Editor's Note: This is the fourth in a series of reports on the terrorist attack cycle.
Terrorist attacks often require meticulous planning and preparation. As we have said, this process takes place in a six-stage attack cycle: target selection, planning, deployment, the attack, escape and exploitation. After a target is selected and surveilled, operational planning for the attack begins. When the planning stage is complete, the terrorists deploy for the actual attack — the point of no return. In the deployment stage, the attackers will leave their safe houses, collect any weapons, assemble any improvised explosive devices being used, form into teams and move to the location of the target. If counterterrorism and law enforcement personnel have not stopped them by this point, the terrorists will press home their attack. Once terrorists have deployed for the attack, the cycle is beyond stopping. In order to prevent an attack, in other words, counterterrorism personnel must interdict the plot before it reaches the deployment phase.
Even if part of the cell carrying out the attack has been interdicted, the remaining members will still go on with their plan. In fact, they may be unaware that their colleagues have been apprehended. This was the case in the attack on the U.S. Consulate in Jeddah, Saudi Arabia in December 2004. The attack was planned with two attacking elements, but Saudi intelligence and anti-terrorism forces disrupted the larger of the two in advance of the operation, leaving only the smaller element — which still attacked the consulate. The second group quite possibly had no idea that the first one had been interdicted, and expected it to take part in the attack as planned. In some cases, the selected target will still be attacked even if a previous attempt has failed. The October 2000 attack on the USS Cole in Aden harbor, Yemen, went forward despite the failure of a previous attempt against USS The Sullivans in the same harbor.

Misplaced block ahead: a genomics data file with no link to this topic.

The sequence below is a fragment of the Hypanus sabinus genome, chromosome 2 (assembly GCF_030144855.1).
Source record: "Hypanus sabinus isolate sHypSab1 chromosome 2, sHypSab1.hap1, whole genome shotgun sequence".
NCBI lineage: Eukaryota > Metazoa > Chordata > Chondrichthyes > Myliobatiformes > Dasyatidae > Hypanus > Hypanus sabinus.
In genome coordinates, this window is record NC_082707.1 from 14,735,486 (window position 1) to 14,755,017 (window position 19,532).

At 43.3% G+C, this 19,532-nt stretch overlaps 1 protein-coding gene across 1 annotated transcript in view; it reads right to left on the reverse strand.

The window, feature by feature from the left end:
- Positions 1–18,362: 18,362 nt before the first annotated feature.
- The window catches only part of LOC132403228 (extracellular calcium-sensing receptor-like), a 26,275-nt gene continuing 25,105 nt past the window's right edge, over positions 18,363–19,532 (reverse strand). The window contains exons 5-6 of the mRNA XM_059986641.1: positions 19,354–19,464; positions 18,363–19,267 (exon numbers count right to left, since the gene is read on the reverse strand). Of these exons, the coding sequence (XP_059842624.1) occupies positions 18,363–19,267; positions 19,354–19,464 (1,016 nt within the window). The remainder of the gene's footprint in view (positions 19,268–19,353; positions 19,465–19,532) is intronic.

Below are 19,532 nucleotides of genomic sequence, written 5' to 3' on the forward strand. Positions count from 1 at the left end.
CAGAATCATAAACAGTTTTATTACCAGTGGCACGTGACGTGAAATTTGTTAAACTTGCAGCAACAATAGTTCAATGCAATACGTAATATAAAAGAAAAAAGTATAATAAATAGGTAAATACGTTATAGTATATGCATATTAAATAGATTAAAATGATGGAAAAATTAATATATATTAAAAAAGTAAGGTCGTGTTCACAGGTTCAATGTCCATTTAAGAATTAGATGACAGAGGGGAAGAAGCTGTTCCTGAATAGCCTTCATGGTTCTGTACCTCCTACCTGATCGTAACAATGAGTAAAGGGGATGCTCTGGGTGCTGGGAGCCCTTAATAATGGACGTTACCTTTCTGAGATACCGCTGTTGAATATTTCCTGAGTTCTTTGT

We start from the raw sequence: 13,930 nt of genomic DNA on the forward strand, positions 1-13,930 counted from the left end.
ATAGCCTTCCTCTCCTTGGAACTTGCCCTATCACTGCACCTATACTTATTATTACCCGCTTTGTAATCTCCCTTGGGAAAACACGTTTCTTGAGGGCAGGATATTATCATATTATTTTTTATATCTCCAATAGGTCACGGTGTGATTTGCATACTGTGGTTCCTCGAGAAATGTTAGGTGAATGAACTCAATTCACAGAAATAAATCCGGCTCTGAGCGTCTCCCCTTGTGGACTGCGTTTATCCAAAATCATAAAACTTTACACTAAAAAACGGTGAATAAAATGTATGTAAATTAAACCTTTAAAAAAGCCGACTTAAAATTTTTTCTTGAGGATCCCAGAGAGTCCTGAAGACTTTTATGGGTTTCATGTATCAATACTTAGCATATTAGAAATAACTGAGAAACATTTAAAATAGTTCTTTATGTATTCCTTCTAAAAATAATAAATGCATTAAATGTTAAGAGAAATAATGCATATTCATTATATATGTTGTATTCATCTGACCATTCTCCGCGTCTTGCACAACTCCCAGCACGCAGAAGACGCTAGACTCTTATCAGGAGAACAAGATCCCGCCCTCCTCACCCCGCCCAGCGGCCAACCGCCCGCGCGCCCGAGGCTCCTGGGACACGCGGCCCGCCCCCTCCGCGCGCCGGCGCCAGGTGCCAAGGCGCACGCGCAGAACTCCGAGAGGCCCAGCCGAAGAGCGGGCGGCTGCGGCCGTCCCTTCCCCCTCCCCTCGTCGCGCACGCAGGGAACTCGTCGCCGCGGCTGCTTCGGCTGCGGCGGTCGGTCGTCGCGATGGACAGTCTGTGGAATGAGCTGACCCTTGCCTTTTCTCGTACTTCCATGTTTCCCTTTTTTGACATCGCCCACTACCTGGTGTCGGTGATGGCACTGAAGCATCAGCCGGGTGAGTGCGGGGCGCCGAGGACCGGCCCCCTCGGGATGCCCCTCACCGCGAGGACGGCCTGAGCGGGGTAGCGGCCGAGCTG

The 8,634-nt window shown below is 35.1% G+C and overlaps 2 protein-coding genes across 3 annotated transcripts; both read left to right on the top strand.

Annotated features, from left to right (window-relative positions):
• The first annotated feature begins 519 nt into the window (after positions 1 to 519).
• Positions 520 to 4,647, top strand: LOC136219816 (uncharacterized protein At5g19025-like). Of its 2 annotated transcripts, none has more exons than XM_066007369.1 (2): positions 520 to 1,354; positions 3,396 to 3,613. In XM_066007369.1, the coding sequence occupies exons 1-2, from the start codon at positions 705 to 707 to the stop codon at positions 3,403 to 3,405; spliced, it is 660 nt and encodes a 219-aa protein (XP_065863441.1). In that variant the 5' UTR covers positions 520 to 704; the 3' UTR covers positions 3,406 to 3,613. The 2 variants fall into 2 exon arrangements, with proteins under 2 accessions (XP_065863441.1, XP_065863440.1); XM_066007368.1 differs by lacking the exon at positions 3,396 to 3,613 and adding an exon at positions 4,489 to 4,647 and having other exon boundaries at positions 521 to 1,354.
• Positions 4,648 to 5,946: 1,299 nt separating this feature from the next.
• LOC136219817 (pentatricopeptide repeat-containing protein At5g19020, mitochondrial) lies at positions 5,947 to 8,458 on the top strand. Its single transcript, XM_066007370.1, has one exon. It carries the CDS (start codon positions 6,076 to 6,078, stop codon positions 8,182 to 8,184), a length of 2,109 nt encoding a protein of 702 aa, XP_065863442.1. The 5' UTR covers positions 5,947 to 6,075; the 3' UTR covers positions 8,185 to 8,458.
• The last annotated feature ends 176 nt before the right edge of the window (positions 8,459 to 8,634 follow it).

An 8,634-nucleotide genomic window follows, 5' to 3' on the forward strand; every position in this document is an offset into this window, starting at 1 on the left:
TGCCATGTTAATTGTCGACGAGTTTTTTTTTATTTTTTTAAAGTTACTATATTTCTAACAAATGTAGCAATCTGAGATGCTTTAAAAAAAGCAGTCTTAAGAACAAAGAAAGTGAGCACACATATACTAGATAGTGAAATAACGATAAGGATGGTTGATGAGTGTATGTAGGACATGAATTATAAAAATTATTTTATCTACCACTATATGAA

The strike against The Sullivans failed when the attacking boat sunk under its own weight, but the tactic was successfully used 10 months later against the USS Cole. Counterterrorism and intelligence agencies sometimes mistakenly assume that terrorists will refrain from attacking a target that has been attacked once before. As a result, intelligence collection, vigilance and security around that target may be decreased. This can have tragic consequences — as demonstrated by the repeated attacks on the World Trade Center and tourist resorts on the Indonesian resort island of Bali. Incorrectly identifying the attacking element of a terrorist cell is another mistake.
This happened in the November 2004 assassination of Dutch filmmaker Theo van Gogh by Mohammed Bouyeri, a Dutchman of Moroccan descent. Bouyeri had been under surveillance by Dutch authorities for his connection to the Hofstad Network, a group of individuals with jihadist sympathies in Holland. However, in the course of their surveillance, the Dutch investigators did not consider Bouyeri to be a threat; rather, they assumed that his role in the network was a logistical rather than an operational one, and shifted their attention to other suspects. Once the attack stage begins, the only way to mitigate the level of death and/or destruction is for the intended victims to put in motion their pre-planned countermeasures.
During the planning phase, terrorists seek to achieve tactical surprise — they have control over the time, place and method of attack. If the target is surprised and freezes like a deer in the headlights, the consequences will be dire. It is critical that the target realizes it is being attacked (this is called attack recognition) and takes immediate action to flee the attack zone. Once the attack goes operational, for the most part it will be successful — and only effective protective security countermeasures can mitigate the blast effect or reduce the body count. More established groups, such as al Qaeda, factor in all visible security measures as part of their overall tactical plans, thus negating that factor as a means of protection. This can increase the number of casualties. Only by conducting drills, establishing safe havens, and practicing emergency action plans can those who occupy targeted locations have a chance of surviving an attack.